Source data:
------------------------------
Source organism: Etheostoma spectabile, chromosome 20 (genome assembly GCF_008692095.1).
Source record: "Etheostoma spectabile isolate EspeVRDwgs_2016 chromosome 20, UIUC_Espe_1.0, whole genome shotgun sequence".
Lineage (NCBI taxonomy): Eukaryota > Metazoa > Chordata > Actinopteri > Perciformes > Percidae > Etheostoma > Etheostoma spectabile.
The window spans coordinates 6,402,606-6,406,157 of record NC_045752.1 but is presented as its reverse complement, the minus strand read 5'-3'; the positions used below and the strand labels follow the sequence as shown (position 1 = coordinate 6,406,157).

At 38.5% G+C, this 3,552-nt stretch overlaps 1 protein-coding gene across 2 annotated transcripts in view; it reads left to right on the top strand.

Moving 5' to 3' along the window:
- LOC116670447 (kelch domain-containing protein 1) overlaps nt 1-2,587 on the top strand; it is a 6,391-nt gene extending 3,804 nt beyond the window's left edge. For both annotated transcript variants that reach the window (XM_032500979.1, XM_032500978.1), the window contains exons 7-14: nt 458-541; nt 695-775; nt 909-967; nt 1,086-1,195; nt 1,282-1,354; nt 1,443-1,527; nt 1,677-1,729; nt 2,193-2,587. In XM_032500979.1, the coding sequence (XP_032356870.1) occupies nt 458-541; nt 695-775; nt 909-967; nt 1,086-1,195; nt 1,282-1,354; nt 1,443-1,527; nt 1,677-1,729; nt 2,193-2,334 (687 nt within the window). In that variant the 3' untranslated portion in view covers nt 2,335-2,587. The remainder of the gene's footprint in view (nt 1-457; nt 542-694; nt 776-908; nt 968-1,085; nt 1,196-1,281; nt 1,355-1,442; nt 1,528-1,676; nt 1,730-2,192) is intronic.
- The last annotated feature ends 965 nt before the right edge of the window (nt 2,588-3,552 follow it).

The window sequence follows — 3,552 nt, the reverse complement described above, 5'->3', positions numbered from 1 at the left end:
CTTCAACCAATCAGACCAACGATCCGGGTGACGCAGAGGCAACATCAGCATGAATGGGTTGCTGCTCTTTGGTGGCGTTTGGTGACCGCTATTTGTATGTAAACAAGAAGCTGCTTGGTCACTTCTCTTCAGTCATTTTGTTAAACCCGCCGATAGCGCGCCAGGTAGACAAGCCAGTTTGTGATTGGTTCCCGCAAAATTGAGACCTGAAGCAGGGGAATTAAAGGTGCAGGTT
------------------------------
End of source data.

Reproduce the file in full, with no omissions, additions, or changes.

Source organism: Etheostoma spectabile, chromosome 20 (genome assembly GCF_008692095.1).
Source record: "Etheostoma spectabile isolate EspeVRDwgs_2016 chromosome 20, UIUC_Espe_1.0, whole genome shotgun sequence".
Lineage (NCBI taxonomy): Eukaryota > Metazoa > Chordata > Actinopteri > Perciformes > Percidae > Etheostoma > Etheostoma spectabile.
The window spans coordinates 6,402,606-6,406,157 of record NC_045752.1 but is presented as its reverse complement, the minus strand read 5'-3'; the positions used below and the strand labels follow the sequence as shown (position 1 = coordinate 6,406,157).

At 38.5% G+C, this 3,552-nt stretch overlaps 1 protein-coding gene across 2 annotated transcripts in view; it reads left to right on the top strand.

Moving 5' to 3' along the window:
- LOC116670447 (kelch domain-containing protein 1) overlaps nt 1-2,587 on the top strand; it is a 6,391-nt gene extending 3,804 nt beyond the window's left edge. For both annotated transcript variants that reach the window (XM_032500979.1, XM_032500978.1), the window contains exons 7-14: nt 458-541; nt 695-775; nt 909-967; nt 1,086-1,195; nt 1,282-1,354; nt 1,443-1,527; nt 1,677-1,729; nt 2,193-2,587. In XM_032500979.1, the coding sequence (XP_032356870.1) occupies nt 458-541; nt 695-775; nt 909-967; nt 1,086-1,195; nt 1,282-1,354; nt 1,443-1,527; nt 1,677-1,729; nt 2,193-2,334 (687 nt within the window). In that variant the 3' untranslated portion in view covers nt 2,335-2,587. The remainder of the gene's footprint in view (nt 1-457; nt 542-694; nt 776-908; nt 968-1,085; nt 1,196-1,281; nt 1,355-1,442; nt 1,528-1,676; nt 1,730-2,192) is intronic.
- The last annotated feature ends 965 nt before the right edge of the window (nt 2,588-3,552 follow it).

The window sequence follows — 3,552 nt, the reverse complement described above, 5'->3', positions numbered from 1 at the left end:
CTTCAACCAATCAGACCAACGATCCGGGTGACGCAGAGGCAACATCAGCATGAATGGGTTGCTGCTCTTTGGTGGCGTTTGGTGACCGCTATTTGTATGTAAACAAGAAGCTGCTTGGTCACTTCTCTTCAGTCATTTTGTTAAACCCGCCGATAGCGCGCCAGGTAGACAAGCCAGTTTGTGATTGGTTCCCGCAAAATTGAGACCTGAAGCAGGGGAATTAAAGGTGCAGGTT